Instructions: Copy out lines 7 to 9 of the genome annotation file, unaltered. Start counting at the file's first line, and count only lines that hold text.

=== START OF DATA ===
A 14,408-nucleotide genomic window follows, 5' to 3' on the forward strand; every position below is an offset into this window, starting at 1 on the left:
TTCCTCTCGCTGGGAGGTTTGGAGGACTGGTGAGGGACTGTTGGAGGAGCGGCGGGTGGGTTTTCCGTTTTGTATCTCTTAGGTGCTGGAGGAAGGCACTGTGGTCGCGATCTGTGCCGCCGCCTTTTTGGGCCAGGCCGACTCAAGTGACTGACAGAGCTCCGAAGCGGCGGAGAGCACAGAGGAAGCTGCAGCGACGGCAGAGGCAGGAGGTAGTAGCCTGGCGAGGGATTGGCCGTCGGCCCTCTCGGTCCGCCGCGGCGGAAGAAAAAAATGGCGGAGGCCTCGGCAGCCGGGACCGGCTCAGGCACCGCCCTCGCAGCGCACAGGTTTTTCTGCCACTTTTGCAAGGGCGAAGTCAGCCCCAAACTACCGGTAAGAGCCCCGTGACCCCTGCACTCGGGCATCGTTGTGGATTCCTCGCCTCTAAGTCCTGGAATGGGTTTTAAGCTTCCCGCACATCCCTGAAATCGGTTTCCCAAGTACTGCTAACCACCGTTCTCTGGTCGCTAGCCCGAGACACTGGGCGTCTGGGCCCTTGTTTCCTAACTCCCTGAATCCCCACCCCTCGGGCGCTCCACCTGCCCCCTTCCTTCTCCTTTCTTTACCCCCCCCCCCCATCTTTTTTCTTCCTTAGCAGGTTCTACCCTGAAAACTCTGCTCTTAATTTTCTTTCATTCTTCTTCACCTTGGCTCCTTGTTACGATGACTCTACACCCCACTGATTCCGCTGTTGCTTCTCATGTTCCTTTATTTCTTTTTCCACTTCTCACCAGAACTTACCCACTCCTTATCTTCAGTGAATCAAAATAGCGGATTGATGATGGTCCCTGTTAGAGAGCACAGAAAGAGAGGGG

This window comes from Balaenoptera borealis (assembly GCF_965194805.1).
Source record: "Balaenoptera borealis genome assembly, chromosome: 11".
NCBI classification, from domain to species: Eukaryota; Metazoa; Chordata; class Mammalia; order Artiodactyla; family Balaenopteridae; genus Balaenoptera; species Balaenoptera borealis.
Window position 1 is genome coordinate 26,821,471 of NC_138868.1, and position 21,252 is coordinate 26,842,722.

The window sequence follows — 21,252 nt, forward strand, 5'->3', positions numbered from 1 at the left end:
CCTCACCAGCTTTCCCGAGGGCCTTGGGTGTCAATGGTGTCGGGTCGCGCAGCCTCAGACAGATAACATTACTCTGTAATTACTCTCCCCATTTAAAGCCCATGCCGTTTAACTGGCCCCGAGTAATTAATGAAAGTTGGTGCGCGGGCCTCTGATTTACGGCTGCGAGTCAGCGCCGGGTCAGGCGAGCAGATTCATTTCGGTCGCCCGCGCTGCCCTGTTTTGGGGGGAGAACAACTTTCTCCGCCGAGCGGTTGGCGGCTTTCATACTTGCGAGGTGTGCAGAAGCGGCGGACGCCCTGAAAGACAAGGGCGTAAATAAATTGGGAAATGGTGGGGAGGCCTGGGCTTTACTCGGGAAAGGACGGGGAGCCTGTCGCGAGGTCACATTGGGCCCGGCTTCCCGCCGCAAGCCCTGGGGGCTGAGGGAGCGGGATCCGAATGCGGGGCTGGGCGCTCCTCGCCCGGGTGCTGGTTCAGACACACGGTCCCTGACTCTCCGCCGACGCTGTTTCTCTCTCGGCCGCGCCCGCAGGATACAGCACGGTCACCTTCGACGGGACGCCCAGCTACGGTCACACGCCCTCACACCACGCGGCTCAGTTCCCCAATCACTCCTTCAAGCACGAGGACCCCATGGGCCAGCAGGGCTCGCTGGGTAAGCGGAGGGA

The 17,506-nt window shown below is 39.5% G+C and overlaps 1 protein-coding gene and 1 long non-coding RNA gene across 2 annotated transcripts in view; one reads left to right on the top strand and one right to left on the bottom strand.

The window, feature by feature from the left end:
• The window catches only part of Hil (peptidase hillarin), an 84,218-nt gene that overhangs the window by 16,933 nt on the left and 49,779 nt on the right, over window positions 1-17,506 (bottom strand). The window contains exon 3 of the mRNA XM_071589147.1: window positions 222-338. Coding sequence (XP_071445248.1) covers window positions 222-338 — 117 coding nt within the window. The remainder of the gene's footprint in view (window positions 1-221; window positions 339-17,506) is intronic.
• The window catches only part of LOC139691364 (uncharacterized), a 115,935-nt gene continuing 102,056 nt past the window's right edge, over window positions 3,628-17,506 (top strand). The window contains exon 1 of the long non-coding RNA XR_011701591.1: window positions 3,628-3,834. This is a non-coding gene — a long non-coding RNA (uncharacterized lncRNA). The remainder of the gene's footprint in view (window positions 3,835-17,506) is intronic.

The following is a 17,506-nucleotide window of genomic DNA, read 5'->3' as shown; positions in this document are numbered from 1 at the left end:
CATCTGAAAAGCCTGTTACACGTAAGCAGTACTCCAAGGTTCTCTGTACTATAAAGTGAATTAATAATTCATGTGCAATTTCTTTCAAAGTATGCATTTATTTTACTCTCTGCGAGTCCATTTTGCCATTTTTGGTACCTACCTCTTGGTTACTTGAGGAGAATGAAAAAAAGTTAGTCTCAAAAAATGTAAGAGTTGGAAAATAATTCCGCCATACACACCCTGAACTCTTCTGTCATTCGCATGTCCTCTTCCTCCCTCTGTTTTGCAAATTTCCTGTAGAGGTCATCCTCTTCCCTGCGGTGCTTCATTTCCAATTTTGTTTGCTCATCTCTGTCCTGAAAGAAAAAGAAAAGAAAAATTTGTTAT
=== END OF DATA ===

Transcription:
The window sequence follows — 21,252 nt, forward strand, 5'->3', positions numbered from 1 at the left end:
CCTCACCAGCTTTCCCGAGGGCCTTGGGTGTCAATGGTGTCGGGTCGCGCAGCCTCAGACAGATAACATTACTCTGTAATTACTCTCCCCATTTAAAGCCCATGCCGTTTAACTGGCCCCGAGTAATTAATGAAAGTTGGTGCGCGGGCCTCTGATTTACGGCTGCGAGTCAGCGCCGGGTCAGGCGAGCAGATTCATTTCGGTCGCCCGCGCTGCCCTGTTTTGGGGGGAGAACAACTTTCTCCGCCGAGCGGTTGGCGGCTTTCATACTTGCGAGGTGTGCAGAAGCGGCGGACGCCCTGAAAGACAAGGGCGTAAATAAATTGGGAAATGGTGGGGAGGCCTGGGCTTTACTCGGGAAAGGACGGGGAGCCTGTCGCGAGGTCACATTGGGCCCGGCTTCCCGCCGCAAGCCCTGGGGGCTGAGGGAGCGGGATCCGAATGCGGGGCTGGGCGCTCCTCGCCCGGGTGCTGGTTCAGACACACGGTCCCTGACTCTCCGCCGACGCTGTTTCTCTCTCGGCCGCGCCCGCAGGATACAGCACGGTCACCTTCGACGGGACGCCCAGCTACGGTCACACGCCCTCACACCACGCGGCTCAGTTCCCCAATCACTCCTTCAAGCACGAGGACCCCATGGGCCAGCAGGGCTCGCTGGGTAAGCGGAGGGA

The 17,506-nt window shown below is 39.5% G+C and overlaps 1 protein-coding gene and 1 long non-coding RNA gene across 2 annotated transcripts in view; one reads left to right on the top strand and one right to left on the bottom strand.